The provisions do not apply to works of repair or maintenance and incidental alteration carried out as a result of such repairs. Nor can the zero per cent rate be applied to the fees charged by architects, consultants and other professional advisors engaged in connection with the works.

Contractors should be issued with a certificate by the church prior to the work taking place stating that the 'zero rating' provisions apply and that the building is used for a relevant charitable purpose. It may be possible for the certificate to be issued after the work has commenced, but this requires the agreement of the contractor, who must adjust his VAT account accordingly.

Further information on this issue can be obtained from HM Revenue & Customs website. VAT Notice 708 'Buildings and construction' can be found in the 'Forms and Publications' section in the 'Catalogue of Publications'.


The Listed Places of Worship Grant Scheme (LPWGS) provides relief for repairs and maintenance which are not covered under the approved alteration provisions. The scheme refunds in grant aid the VAT paid on eligible repairs and maintenance to listed places of worship.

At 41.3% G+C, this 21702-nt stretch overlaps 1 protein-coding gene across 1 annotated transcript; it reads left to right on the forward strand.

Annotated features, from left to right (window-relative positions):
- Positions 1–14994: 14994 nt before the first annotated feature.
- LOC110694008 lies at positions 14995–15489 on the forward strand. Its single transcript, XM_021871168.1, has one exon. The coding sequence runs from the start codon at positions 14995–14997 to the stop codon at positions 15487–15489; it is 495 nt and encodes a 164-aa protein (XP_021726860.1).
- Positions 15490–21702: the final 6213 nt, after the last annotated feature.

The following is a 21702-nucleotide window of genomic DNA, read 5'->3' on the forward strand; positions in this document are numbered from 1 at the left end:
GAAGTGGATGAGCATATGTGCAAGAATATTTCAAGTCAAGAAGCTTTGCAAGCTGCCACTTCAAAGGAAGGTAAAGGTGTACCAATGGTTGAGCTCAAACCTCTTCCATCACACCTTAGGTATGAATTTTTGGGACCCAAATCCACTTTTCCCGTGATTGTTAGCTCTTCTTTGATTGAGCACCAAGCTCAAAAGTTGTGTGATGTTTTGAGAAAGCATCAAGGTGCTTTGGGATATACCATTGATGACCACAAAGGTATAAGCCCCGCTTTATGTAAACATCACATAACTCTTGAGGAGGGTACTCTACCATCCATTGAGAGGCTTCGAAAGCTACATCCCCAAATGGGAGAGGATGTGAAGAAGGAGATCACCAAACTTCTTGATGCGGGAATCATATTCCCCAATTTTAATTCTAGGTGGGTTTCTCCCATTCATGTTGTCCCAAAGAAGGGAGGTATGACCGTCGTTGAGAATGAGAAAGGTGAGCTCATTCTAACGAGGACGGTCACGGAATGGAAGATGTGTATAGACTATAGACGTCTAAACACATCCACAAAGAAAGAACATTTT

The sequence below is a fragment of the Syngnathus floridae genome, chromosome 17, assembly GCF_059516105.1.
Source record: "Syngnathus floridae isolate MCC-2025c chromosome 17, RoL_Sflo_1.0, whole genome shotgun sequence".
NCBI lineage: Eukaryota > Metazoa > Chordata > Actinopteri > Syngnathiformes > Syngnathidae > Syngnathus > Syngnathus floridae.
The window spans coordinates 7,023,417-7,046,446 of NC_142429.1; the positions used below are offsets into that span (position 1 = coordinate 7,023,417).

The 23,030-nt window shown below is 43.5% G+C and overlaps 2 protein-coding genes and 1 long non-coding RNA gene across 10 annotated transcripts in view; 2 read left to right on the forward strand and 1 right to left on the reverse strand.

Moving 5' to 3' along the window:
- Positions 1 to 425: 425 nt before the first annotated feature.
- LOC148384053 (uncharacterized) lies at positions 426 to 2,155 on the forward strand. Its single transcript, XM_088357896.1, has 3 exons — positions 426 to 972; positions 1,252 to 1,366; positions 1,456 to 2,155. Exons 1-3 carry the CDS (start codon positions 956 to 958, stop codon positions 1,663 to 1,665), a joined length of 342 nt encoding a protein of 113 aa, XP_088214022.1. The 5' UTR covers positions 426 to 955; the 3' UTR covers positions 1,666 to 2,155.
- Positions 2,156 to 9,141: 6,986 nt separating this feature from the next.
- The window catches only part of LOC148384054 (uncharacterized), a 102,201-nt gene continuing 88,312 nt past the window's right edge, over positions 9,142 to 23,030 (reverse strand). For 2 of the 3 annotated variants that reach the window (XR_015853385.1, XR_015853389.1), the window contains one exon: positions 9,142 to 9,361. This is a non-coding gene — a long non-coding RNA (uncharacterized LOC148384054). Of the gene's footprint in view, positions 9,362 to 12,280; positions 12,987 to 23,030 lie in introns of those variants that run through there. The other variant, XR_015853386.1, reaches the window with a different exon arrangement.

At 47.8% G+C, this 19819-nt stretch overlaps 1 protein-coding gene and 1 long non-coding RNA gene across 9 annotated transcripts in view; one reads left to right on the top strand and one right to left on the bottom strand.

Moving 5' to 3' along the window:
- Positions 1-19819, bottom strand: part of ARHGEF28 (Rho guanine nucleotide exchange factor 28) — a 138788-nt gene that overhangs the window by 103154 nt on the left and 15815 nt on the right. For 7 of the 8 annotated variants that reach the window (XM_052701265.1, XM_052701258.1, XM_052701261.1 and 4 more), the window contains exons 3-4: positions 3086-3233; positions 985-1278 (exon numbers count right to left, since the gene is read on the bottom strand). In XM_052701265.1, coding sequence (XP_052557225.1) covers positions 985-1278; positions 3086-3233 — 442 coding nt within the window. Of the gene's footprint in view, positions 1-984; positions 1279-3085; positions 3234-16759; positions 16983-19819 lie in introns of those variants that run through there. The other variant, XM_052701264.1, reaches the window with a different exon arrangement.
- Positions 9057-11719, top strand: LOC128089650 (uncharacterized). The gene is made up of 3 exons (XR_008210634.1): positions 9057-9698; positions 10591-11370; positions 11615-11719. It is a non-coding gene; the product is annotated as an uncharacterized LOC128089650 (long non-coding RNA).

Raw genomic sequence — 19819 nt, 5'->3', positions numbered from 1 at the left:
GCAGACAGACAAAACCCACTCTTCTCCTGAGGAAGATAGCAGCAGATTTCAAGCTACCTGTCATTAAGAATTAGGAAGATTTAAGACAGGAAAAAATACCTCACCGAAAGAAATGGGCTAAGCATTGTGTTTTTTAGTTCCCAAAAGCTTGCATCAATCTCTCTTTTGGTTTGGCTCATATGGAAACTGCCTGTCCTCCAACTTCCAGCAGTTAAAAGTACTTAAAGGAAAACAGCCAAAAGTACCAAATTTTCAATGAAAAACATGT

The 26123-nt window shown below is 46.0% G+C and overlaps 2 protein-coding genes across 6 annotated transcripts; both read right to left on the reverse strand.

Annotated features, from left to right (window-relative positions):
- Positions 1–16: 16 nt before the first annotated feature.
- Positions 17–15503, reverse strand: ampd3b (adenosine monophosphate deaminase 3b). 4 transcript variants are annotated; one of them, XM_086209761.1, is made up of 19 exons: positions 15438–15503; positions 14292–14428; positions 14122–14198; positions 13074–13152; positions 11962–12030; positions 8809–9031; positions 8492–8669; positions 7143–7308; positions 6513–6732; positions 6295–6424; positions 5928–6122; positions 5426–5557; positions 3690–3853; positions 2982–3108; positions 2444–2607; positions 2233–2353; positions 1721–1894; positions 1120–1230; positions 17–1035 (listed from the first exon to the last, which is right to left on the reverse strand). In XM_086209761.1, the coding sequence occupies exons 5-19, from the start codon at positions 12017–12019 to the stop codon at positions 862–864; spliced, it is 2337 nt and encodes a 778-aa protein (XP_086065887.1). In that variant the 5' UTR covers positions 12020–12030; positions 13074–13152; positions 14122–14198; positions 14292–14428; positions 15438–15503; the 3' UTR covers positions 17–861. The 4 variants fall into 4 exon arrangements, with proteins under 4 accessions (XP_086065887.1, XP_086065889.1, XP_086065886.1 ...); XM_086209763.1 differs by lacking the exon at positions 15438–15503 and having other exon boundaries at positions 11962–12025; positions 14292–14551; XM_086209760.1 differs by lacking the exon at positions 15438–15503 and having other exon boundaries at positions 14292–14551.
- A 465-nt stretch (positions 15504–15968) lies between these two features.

The scheme was announced by the Chancellor (Gordon Brown) in the 2001 Budget. However, this was a temporary measure only, in advance of the European Commission's decision on the UK government's proposal that there should be a reduced VAT rate of five per cent for repairs and maintenance to listed places of worship. In the event, the proposal was unsuccessful and the LPWGS has been renewed and extended several times since then.

The scheme is currently limited to work to the fabric of the building and connected plumbing, electrical and drainage work, and excludes the fees of architects, consultants and other professional advisors engaged in connection with the works. On 22nd March 2006 its scope was extended to include repairs to turret clocks, fixed pipe organs, pews and bells, and professional fees associated with the range of eligible repairs, but the scheme reverted to its original scope on 4 January 2011.